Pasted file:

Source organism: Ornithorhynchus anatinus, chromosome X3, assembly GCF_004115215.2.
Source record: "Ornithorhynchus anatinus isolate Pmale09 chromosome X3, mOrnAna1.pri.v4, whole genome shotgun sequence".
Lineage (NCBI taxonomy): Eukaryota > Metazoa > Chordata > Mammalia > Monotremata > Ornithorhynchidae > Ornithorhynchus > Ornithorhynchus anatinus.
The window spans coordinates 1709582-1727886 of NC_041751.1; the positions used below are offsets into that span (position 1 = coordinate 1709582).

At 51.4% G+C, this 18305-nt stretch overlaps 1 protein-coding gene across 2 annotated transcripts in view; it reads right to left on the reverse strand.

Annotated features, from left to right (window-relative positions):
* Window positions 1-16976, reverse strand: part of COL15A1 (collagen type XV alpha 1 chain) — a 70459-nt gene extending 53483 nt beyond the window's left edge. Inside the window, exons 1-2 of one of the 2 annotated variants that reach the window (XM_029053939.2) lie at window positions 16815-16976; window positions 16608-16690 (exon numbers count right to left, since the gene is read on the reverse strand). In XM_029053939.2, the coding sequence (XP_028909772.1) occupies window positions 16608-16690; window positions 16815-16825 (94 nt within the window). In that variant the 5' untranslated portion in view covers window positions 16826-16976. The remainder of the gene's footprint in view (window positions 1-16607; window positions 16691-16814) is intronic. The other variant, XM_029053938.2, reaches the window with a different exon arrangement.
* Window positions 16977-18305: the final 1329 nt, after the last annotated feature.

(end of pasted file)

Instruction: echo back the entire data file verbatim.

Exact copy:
Source organism: Ornithorhynchus anatinus, chromosome X3, assembly GCF_004115215.2.
Source record: "Ornithorhynchus anatinus isolate Pmale09 chromosome X3, mOrnAna1.pri.v4, whole genome shotgun sequence".
Lineage (NCBI taxonomy): Eukaryota > Metazoa > Chordata > Mammalia > Monotremata > Ornithorhynchidae > Ornithorhynchus > Ornithorhynchus anatinus.
The window spans coordinates 1709582-1727886 of NC_041751.1; the positions used below are offsets into that span (position 1 = coordinate 1709582).

At 51.4% G+C, this 18305-nt stretch overlaps 1 protein-coding gene across 2 annotated transcripts in view; it reads right to left on the reverse strand.

Annotated features, from left to right (window-relative positions):
* Window positions 1-16976, reverse strand: part of COL15A1 (collagen type XV alpha 1 chain) — a 70459-nt gene extending 53483 nt beyond the window's left edge. Inside the window, exons 1-2 of one of the 2 annotated variants that reach the window (XM_029053939.2) lie at window positions 16815-16976; window positions 16608-16690 (exon numbers count right to left, since the gene is read on the reverse strand). In XM_029053939.2, the coding sequence (XP_028909772.1) occupies window positions 16608-16690; window positions 16815-16825 (94 nt within the window). In that variant the 5' untranslated portion in view covers window positions 16826-16976. The remainder of the gene's footprint in view (window positions 1-16607; window positions 16691-16814) is intronic. The other variant, XM_029053938.2, reaches the window with a different exon arrangement.
* Window positions 16977-18305: the final 1329 nt, after the last annotated feature.